Produce, a category that outpaces total store sales at $63 billion, increased in dollars 3.3% and grew in volume 2.6% over the 52 weeks ending March 19, 2017, according to “Power of Produce 2017,” produced by the Food Marketing Institute (FMI), Arlington, Va.
The analysis, conducted by 210 Analytics, San Antonio, Texas, and supported by data from IRI, Chicago, and Nielsen, New York, reveals that while price remains an important factor in produce selection, appearance still dominates. In fact, 58% of impulse produce purchases are a result of eye-catching displays. The popularity of locally-grown also continues to soar, with 54% of shoppers hoping for an expanded local selection.
The fruit and vegetable processing industry is also growing at a strong growth rate thanks to a rising consumer demand for fresh and healthy products that are easily available and need minimum preparation time, according to a study from Market Research Hub, Albany, N.Y.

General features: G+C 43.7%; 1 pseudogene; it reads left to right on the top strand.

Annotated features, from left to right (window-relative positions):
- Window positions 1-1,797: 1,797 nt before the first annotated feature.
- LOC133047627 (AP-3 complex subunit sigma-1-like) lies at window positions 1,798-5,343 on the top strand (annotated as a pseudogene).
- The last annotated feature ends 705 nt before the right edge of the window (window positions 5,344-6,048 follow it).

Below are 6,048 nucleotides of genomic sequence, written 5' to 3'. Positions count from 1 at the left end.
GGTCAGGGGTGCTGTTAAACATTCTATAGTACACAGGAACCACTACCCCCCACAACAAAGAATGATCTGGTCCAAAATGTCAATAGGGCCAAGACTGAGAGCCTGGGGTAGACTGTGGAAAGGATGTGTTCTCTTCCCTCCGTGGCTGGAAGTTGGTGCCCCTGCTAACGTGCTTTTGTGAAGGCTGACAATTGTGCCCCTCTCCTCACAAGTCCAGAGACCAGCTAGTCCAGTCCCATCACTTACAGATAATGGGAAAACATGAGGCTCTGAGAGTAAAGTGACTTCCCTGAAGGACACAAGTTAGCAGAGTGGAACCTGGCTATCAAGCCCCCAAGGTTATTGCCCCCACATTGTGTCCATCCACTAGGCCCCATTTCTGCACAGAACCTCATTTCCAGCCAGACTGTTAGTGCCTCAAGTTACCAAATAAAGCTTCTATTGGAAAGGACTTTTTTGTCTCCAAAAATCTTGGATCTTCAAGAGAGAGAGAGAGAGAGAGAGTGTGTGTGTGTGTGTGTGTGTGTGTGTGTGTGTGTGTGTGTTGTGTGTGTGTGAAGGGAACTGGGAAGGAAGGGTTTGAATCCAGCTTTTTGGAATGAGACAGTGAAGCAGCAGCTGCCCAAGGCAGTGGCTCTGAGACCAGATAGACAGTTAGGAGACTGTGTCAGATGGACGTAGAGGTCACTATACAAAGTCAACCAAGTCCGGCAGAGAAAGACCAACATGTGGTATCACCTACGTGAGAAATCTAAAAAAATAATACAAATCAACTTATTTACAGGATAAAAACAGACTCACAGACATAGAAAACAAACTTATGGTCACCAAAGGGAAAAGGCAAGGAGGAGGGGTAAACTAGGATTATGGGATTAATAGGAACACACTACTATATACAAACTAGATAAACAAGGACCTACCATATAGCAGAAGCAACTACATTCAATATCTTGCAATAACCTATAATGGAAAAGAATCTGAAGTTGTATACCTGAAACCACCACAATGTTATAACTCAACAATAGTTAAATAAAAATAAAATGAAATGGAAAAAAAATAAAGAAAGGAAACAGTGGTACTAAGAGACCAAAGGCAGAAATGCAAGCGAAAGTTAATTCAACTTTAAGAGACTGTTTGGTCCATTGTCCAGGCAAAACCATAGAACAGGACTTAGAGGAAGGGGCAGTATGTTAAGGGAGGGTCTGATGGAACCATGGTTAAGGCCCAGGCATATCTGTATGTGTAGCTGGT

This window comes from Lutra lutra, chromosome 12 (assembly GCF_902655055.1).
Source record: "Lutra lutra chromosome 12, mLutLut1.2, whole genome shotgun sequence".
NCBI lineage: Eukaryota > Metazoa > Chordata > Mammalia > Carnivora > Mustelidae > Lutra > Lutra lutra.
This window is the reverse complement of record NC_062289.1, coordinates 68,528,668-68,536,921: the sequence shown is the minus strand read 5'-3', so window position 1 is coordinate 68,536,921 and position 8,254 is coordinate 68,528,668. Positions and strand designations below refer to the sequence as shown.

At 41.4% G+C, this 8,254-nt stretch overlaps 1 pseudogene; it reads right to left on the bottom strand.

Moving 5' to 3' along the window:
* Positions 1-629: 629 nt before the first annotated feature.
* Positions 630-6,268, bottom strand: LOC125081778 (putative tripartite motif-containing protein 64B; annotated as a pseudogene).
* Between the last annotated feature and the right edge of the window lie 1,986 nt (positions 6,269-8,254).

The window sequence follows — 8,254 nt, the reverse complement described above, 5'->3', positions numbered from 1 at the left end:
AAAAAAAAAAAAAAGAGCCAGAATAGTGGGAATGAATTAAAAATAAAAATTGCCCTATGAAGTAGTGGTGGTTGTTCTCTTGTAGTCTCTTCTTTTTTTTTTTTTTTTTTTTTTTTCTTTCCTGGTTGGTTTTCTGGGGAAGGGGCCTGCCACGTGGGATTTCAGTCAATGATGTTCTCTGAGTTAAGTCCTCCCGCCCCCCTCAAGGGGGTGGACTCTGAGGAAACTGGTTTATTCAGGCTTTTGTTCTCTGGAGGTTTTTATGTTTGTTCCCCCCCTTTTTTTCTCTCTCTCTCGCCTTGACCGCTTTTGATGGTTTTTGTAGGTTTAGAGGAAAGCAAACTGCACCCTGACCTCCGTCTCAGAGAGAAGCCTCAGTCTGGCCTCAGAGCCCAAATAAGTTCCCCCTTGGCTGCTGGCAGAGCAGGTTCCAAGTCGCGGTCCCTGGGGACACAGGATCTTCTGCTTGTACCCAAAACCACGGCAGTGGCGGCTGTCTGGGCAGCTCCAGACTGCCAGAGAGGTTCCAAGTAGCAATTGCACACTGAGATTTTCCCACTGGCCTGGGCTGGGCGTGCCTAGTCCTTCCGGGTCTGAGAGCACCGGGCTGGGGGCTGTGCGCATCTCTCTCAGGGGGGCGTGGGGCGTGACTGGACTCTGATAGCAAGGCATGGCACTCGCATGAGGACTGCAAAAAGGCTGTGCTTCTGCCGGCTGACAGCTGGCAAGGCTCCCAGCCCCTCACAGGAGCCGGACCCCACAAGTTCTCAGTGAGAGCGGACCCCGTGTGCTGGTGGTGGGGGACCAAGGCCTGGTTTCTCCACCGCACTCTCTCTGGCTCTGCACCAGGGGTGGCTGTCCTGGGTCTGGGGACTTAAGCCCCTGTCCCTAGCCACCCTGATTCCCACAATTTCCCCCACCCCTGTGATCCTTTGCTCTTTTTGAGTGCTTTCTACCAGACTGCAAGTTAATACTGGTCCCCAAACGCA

Per the study, the vegetable category has experienced stable growth over the past few decades, primarily driven by fresh vegetables and fresh-cut salad. Health concerns are the prime factor. And, as technology improves and consumer incomes increase, it’s possible for processors to provide fresh produce year-round.
Furthermore, in 2016, the frozen corn segment generated the highest revenue, registering a CAGR of 6.0% from 2017 to 2023, according to a report published by Allied Market Research, Portland, Ore. Likewise, in 2016, the frozen broccoli segment accounted for one-tenth share, in terms of value, and is expected to grow at a significant CAGR of 5.8%.
What’s more, is that the distance produce “travels” has been steadily increasing over the last 50 years, according to ATTRA, a program developed and managed by the National Center for Appropriate Technology, Butte, Mont. Studies estimate that processed food in the United States travels over 1,300 miles, and fresh produce travels over 1,500 miles, before being consumed.